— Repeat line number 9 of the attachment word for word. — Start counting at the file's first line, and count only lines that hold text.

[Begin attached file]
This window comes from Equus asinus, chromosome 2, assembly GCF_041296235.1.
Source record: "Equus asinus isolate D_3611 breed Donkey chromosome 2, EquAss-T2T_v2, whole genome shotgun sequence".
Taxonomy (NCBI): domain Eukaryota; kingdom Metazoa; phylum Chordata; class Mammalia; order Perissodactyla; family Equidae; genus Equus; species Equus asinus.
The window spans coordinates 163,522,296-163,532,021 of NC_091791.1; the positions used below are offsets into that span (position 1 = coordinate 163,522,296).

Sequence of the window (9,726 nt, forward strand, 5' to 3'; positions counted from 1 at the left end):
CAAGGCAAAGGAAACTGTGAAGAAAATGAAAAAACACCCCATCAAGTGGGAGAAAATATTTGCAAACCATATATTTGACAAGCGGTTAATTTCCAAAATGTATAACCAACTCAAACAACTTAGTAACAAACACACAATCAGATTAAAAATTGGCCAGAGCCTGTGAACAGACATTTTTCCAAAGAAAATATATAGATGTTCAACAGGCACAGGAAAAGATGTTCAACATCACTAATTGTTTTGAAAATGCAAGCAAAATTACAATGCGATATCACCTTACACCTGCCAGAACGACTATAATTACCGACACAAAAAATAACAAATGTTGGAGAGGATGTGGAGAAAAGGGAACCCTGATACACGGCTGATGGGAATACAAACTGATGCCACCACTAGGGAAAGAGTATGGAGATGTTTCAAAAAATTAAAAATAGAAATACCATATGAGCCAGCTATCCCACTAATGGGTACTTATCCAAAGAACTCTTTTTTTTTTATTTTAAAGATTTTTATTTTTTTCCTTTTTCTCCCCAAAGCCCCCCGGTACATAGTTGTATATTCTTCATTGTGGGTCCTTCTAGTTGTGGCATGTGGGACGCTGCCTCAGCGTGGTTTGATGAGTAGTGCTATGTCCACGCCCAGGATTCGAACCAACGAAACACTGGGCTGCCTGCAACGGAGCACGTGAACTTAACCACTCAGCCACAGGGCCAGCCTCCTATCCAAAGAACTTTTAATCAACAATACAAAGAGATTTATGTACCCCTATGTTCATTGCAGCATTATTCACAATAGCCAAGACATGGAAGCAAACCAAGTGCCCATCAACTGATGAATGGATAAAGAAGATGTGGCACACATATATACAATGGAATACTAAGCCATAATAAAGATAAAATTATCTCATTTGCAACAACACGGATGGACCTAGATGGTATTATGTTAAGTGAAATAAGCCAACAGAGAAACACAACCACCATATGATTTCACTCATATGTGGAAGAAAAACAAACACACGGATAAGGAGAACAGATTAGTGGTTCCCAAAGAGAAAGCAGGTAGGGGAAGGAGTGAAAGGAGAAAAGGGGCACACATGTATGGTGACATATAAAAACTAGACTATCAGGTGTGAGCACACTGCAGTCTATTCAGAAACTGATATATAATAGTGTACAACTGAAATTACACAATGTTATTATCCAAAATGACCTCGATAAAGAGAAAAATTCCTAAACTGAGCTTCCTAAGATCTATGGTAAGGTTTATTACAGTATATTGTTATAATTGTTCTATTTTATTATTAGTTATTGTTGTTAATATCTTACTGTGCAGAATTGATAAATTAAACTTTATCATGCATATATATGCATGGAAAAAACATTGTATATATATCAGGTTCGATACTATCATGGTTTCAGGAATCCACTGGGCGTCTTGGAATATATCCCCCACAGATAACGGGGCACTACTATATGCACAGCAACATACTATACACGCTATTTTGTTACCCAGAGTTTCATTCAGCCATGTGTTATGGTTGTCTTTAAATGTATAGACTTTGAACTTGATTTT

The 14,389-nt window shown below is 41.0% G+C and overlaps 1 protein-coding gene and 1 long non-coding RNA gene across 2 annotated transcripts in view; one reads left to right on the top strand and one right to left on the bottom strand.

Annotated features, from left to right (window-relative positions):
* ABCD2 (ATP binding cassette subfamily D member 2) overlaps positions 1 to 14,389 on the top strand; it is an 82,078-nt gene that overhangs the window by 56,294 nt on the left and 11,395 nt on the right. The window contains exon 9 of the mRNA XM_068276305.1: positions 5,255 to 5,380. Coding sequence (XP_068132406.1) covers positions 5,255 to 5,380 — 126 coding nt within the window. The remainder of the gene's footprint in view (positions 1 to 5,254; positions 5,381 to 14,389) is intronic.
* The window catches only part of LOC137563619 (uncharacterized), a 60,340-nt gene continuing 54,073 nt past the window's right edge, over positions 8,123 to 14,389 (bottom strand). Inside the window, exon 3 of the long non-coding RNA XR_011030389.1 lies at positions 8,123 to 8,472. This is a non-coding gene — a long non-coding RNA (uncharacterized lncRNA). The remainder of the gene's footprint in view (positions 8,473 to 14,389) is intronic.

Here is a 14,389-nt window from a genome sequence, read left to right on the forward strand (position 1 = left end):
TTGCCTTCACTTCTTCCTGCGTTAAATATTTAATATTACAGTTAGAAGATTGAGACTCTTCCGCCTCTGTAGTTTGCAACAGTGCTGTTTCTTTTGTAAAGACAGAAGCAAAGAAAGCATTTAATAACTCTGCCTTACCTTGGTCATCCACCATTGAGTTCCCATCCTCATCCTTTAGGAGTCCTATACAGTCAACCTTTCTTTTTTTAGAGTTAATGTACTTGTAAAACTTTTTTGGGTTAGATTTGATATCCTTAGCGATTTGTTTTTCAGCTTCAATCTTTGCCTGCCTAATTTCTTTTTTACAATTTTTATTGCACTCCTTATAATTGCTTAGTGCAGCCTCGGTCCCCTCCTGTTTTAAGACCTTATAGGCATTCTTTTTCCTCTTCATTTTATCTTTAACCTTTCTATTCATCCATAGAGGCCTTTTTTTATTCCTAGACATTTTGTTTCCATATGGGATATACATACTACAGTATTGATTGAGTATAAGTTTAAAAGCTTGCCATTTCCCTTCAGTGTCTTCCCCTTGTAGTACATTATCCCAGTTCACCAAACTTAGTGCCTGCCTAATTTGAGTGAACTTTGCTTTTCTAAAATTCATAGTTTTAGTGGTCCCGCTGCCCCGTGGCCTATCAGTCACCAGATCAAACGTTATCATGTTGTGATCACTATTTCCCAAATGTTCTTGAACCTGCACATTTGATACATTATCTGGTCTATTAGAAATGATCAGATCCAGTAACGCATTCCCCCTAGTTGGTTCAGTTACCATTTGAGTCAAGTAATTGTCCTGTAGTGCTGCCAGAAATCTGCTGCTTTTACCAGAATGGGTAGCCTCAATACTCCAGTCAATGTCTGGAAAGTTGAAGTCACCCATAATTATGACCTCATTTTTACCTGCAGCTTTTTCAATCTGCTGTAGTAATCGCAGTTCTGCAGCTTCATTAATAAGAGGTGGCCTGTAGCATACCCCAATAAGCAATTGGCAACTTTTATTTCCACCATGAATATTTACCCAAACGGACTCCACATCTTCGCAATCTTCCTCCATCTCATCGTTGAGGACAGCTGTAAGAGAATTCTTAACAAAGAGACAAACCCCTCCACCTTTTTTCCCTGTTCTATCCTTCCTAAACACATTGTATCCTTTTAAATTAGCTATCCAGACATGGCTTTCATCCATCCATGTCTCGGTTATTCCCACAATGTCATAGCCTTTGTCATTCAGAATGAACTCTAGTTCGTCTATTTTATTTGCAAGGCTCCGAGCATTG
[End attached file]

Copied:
* ABCD2 (ATP binding cassette subfamily D member 2) overlaps positions 1 to 14,389 on the top strand; it is an 82,078-nt gene that overhangs the window by 56,294 nt on the left and 11,395 nt on the right. The window contains exon 9 of the mRNA XM_068276305.1: positions 5,255 to 5,380. Coding sequence (XP_068132406.1) covers positions 5,255 to 5,380 — 126 coding nt within the window. The remainder of the gene's footprint in view (positions 1 to 5,254; positions 5,381 to 14,389) is intronic.